1 min read.Updated: 14 Mar 2018, 03:55 PM ISTArne Delfs
Angela Merkel was backed by a majority of 364 lawmakers in the 709-member lower house on the strength of a coalition deal between her Christian Democratic-led bloc and the Social Democrats
Berlin: German chancellor Angela Merkel was formally elected to a fourth term in a parliamentary vote, extending her 12 years in office at the helm of Europe’s biggest economy.
Merkel, 63, was backed by a majority of 364 lawmakers in the 709-member lower house on the strength of a coalition deal between her Christian Democratic-led bloc and the Social Democrats, renewing the governing alliance of Germany’s two biggest parties. Her swearing-in is scheduled for noon on Wednesday in Berlin.
Europe’s longest-serving leader immediately faces a growing list of challenges, from US President Donald Trump’s threats of a trade war and China’s overseas investment push to French calls for closer ties in the euro area and a fraught relationship with Russia. Merkel is expected to meet President Emmanuel Macron in Paris this week on her first post-inaugural trip.
“We’ll get to work very quickly," Volker Kauder, Merkel’s majority leader in the lower house, or Bundestag, said before the vote.
While including new faces, Merkel’s pick of cabinet members includes longtime allies from her Christian Democratic Union. In contrast, the Social Democrats named several members with little or no government experience after party leaders faced pressure from grass-roots rebels who oppose serving as Merkel’s junior partner for a third time since 2005.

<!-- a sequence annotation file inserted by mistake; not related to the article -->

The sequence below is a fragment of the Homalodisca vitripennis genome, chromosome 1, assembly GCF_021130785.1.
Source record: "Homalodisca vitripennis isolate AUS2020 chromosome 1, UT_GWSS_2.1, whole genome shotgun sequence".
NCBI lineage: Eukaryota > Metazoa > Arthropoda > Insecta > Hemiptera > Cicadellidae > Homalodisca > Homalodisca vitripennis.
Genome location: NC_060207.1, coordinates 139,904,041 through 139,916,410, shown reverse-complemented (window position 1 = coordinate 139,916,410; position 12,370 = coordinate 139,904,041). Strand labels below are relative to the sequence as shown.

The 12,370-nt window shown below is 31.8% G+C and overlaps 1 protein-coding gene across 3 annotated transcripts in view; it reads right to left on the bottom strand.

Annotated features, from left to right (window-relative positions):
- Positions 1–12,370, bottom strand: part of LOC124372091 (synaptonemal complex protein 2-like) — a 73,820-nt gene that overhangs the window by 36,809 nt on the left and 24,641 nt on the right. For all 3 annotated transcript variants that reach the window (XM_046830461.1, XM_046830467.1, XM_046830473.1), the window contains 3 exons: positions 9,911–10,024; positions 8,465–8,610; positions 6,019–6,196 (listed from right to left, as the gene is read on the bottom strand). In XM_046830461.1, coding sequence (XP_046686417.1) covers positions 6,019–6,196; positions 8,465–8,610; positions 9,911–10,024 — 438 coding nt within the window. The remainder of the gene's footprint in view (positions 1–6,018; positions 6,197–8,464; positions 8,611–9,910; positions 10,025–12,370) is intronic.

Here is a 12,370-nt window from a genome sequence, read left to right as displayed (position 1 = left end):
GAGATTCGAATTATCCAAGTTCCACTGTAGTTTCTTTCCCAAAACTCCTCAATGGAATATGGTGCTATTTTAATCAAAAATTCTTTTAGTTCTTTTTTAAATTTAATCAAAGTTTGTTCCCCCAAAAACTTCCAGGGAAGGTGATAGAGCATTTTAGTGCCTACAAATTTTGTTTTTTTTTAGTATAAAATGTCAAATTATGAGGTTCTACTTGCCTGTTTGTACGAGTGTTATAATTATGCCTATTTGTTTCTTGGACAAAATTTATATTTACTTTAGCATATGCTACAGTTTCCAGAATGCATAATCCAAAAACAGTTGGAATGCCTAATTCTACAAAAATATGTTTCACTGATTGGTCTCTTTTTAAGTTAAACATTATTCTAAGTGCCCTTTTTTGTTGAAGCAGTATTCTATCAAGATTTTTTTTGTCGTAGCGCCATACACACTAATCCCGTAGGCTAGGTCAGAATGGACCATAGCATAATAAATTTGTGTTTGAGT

In the biggest change, Merkel’s coalition deal hands the finance ministry to the Social Democrats for the first time in eight years, giving the SPD a platform to shape euro-area policy.
Designated finance minister Olaf Scholz is calling for strengthening ties within Europe, though he’s given few hints on specific policy goals. He says he’s committed to maintaining Germany’s balanced budget.
The vote under the glass dome of the Reichstag parliament building in Berlin follows almost six months of post-election party deadlock—Germany’s longest since World War II—after Merkel won an inconclusive victory at the polls in September. Her party bloc and the Social Democrats both fell to historic lows, complicating the task of building another governing coalition.
While the outcome preserves the political center, Merkel is likely to be challenged more often in a parliament that includes the far-right Alternative for Germany for the first time. In response to questions about her political standing after the election, Merkel said she has no intention of quitting before her latest term ends in 2021. Bloomberg.
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